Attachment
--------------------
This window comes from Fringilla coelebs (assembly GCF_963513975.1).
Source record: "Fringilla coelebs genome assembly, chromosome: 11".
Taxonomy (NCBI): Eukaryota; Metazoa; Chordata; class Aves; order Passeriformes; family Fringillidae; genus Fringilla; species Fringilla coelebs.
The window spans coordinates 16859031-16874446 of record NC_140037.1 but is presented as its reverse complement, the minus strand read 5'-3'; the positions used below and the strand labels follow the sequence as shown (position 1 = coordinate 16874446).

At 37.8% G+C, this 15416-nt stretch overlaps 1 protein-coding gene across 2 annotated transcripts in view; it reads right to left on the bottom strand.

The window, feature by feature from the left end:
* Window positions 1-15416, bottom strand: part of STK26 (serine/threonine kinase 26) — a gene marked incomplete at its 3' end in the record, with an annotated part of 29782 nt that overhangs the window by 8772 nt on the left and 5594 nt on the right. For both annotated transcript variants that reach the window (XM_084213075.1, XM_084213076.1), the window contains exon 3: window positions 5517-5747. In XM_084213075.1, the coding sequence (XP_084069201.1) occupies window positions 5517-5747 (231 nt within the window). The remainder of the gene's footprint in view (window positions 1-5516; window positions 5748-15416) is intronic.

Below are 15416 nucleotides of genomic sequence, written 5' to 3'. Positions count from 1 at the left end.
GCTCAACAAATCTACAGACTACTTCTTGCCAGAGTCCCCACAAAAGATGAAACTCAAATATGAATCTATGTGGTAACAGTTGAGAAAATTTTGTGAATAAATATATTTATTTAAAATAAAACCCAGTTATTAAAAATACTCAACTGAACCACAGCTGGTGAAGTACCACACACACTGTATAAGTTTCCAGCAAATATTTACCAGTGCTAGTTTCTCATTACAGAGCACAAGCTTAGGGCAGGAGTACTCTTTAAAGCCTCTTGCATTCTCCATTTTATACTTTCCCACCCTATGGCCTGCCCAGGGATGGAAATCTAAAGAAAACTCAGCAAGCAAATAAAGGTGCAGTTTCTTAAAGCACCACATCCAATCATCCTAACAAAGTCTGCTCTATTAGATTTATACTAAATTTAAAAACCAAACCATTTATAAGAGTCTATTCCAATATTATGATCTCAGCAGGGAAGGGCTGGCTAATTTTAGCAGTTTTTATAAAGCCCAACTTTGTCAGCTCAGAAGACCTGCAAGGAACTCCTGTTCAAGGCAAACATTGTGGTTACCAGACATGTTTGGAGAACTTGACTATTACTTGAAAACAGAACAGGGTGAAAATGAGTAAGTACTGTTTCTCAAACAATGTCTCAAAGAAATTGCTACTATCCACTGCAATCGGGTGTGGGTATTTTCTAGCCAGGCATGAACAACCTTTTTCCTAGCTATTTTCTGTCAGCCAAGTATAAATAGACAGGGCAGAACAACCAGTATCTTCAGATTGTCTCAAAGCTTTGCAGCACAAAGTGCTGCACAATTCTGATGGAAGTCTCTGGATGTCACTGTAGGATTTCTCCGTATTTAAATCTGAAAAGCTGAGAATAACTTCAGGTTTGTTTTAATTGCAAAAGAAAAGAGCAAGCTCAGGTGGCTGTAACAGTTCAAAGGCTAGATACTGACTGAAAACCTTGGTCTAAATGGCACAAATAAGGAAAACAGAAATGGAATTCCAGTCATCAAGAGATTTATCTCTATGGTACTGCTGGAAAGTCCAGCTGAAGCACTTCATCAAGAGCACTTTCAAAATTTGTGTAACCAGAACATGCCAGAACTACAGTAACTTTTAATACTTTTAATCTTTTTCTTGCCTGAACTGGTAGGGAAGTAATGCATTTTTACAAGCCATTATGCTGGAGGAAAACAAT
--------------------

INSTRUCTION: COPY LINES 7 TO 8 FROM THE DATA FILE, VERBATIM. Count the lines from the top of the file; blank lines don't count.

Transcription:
* Window positions 1-15416, bottom strand: part of STK26 (serine/threonine kinase 26) — a gene marked incomplete at its 3' end in the record, with an annotated part of 29782 nt that overhangs the window by 8772 nt on the left and 5594 nt on the right. For both annotated transcript variants that reach the window (XM_084213075.1, XM_084213076.1), the window contains exon 3: window positions 5517-5747. In XM_084213075.1, the coding sequence (XP_084069201.1) occupies window positions 5517-5747 (231 nt within the window). The remainder of the gene's footprint in view (window positions 1-5516; window positions 5748-15416) is intronic.

Below are 15416 nucleotides of genomic sequence, written 5' to 3'. Positions count from 1 at the left end.